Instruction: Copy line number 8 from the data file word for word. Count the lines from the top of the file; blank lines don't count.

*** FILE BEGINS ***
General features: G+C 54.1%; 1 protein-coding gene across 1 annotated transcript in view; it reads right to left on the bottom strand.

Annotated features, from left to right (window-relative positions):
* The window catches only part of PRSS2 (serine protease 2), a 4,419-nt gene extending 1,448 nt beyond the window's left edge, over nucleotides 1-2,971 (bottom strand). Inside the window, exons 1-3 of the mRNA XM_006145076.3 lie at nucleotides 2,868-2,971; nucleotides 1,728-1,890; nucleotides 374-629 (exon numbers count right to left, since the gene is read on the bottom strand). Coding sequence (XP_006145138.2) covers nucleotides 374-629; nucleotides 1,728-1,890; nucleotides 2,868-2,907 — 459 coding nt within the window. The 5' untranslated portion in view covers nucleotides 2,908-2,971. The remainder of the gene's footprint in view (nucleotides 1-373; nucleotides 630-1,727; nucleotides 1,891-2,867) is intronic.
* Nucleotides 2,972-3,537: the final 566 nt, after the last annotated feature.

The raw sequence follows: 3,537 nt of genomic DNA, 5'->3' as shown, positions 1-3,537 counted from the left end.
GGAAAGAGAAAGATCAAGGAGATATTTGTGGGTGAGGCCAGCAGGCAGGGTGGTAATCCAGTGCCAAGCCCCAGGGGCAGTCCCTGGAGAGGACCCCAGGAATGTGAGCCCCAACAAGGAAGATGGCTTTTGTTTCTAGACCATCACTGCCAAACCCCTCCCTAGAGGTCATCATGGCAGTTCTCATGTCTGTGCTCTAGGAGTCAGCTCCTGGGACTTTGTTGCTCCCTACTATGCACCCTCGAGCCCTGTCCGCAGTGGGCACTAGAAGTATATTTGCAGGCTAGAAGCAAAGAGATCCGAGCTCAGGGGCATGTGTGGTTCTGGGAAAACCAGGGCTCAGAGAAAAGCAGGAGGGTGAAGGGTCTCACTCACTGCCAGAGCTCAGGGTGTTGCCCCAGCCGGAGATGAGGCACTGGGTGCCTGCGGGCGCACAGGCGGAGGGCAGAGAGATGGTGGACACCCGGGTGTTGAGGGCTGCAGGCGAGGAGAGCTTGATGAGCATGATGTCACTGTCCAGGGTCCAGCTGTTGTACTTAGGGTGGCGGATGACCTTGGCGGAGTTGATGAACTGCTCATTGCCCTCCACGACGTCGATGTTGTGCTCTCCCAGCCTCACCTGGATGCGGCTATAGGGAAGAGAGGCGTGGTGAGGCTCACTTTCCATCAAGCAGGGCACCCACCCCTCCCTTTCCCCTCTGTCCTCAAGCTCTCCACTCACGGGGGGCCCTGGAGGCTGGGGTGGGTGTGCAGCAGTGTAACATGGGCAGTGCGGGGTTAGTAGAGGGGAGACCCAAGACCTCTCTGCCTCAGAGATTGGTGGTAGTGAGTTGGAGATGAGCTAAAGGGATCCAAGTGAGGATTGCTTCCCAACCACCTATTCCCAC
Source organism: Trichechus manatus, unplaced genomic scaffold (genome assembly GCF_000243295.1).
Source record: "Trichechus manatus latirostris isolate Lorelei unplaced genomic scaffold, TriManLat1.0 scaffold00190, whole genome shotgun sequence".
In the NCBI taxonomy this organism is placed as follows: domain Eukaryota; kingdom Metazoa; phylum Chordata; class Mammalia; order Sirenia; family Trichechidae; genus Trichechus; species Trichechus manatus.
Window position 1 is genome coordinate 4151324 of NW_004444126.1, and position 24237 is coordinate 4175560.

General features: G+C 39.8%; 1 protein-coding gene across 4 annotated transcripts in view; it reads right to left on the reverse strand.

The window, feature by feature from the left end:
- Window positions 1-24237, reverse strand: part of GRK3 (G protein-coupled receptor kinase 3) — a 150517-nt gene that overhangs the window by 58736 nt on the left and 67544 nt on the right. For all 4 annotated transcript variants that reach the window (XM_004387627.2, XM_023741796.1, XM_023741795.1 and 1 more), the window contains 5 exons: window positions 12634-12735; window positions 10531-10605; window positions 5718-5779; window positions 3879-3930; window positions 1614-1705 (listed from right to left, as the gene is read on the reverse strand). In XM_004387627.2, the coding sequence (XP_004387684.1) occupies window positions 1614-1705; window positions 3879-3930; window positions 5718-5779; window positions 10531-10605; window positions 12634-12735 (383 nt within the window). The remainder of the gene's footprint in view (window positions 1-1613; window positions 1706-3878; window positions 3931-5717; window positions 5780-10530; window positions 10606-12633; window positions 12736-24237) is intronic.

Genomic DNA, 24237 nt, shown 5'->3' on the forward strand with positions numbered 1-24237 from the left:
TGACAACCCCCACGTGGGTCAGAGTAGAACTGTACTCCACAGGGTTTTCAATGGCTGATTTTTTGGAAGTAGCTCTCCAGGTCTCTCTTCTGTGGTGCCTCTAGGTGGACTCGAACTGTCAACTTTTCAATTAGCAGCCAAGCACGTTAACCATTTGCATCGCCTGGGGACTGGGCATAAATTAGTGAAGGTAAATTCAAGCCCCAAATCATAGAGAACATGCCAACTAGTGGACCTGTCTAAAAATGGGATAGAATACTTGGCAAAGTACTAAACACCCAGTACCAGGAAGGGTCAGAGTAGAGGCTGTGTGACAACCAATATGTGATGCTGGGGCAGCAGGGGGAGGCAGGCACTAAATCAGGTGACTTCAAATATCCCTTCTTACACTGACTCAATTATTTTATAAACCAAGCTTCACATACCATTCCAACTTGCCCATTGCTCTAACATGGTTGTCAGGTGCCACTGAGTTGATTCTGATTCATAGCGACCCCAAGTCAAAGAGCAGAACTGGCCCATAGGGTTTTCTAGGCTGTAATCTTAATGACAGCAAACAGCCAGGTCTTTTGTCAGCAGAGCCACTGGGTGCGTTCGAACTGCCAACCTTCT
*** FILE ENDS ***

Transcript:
Source record: "Trichechus manatus latirostris isolate Lorelei unplaced genomic scaffold, TriManLat1.0 scaffold00190, whole genome shotgun sequence".